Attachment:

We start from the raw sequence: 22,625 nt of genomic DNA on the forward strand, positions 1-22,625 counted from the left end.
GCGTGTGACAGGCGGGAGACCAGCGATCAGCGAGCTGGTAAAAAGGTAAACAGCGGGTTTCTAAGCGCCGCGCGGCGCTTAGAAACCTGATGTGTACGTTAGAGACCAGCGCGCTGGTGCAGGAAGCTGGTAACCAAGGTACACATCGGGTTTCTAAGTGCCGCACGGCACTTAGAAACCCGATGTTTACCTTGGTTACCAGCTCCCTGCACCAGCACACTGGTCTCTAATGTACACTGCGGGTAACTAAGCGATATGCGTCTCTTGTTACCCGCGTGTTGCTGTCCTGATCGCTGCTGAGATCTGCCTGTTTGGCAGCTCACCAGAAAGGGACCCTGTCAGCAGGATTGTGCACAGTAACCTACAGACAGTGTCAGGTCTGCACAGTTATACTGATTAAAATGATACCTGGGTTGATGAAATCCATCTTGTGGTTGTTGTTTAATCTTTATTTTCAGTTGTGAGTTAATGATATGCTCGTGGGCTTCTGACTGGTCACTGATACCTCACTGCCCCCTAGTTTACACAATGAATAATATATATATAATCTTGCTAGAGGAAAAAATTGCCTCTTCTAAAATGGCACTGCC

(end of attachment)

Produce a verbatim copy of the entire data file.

We start from the raw sequence: 22,625 nt of genomic DNA on the forward strand, positions 1-22,625 counted from the left end.
GCGTGTGACAGGCGGGAGACCAGCGATCAGCGAGCTGGTAAAAAGGTAAACAGCGGGTTTCTAAGCGCCGCGCGGCGCTTAGAAACCTGATGTGTACGTTAGAGACCAGCGCGCTGGTGCAGGAAGCTGGTAACCAAGGTACACATCGGGTTTCTAAGTGCCGCACGGCACTTAGAAACCCGATGTTTACCTTGGTTACCAGCTCCCTGCACCAGCACACTGGTCTCTAATGTACACTGCGGGTAACTAAGCGATATGCGTCTCTTGTTACCCGCGTGTTGCTGTCCTGATCGCTGCTGAGATCTGCCTGTTTGGCAGCTCACCAGAAAGGGACCCTGTCAGCAGGATTGTGCACAGTAACCTACAGACAGTGTCAGGTCTGCACAGTTATACTGATTAAAATGATACCTGGGTTGATGAAATCCATCTTGTGGTTGTTGTTTAATCTTTATTTTCAGTTGTGAGTTAATGATATGCTCGTGGGCTTCTGACTGGTCACTGATACCTCACTGCCCCCTAGTTTACACAATGAATAATATATATATAATCTTGCTAGAGGAAAAAATTGCCTCTTCTAAAATGGCACTGCC